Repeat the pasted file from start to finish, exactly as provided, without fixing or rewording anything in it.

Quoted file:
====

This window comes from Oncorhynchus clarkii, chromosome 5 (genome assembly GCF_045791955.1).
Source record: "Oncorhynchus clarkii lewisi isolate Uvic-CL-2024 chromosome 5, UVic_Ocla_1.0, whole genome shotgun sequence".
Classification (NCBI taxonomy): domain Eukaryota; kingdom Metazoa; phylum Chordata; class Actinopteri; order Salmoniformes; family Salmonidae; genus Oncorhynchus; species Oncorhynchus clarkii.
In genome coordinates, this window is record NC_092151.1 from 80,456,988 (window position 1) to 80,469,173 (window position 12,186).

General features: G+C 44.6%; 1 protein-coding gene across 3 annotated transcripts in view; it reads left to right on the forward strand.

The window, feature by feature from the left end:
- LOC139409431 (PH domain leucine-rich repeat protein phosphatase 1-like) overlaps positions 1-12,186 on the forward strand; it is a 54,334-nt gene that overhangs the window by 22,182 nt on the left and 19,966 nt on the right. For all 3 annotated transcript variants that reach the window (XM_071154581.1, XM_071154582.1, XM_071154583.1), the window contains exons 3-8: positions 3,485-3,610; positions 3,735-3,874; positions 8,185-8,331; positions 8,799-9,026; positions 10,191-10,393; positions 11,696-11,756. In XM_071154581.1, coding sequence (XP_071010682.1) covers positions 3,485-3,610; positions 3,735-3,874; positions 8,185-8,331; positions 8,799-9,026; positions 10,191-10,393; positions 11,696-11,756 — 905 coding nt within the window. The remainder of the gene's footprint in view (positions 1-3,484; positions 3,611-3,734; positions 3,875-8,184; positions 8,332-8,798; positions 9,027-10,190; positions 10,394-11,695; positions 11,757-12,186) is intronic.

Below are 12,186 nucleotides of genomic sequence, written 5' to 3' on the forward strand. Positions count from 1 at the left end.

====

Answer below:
This window comes from Oncorhynchus clarkii, chromosome 5 (genome assembly GCF_045791955.1).
Source record: "Oncorhynchus clarkii lewisi isolate Uvic-CL-2024 chromosome 5, UVic_Ocla_1.0, whole genome shotgun sequence".
Classification (NCBI taxonomy): domain Eukaryota; kingdom Metazoa; phylum Chordata; class Actinopteri; order Salmoniformes; family Salmonidae; genus Oncorhynchus; species Oncorhynchus clarkii.
In genome coordinates, this window is record NC_092151.1 from 80,456,988 (window position 1) to 80,469,173 (window position 12,186).

General features: G+C 44.6%; 1 protein-coding gene across 3 annotated transcripts in view; it reads left to right on the forward strand.

The window, feature by feature from the left end:
- LOC139409431 (PH domain leucine-rich repeat protein phosphatase 1-like) overlaps positions 1-12,186 on the forward strand; it is a 54,334-nt gene that overhangs the window by 22,182 nt on the left and 19,966 nt on the right. For all 3 annotated transcript variants that reach the window (XM_071154581.1, XM_071154582.1, XM_071154583.1), the window contains exons 3-8: positions 3,485-3,610; positions 3,735-3,874; positions 8,185-8,331; positions 8,799-9,026; positions 10,191-10,393; positions 11,696-11,756. In XM_071154581.1, coding sequence (XP_071010682.1) covers positions 3,485-3,610; positions 3,735-3,874; positions 8,185-8,331; positions 8,799-9,026; positions 10,191-10,393; positions 11,696-11,756 — 905 coding nt within the window. The remainder of the gene's footprint in view (positions 1-3,484; positions 3,611-3,734; positions 3,875-8,184; positions 8,332-8,798; positions 9,027-10,190; positions 10,394-11,695; positions 11,757-12,186) is intronic.

Below are 12,186 nucleotides of genomic sequence, written 5' to 3' on the forward strand. Positions count from 1 at the left end.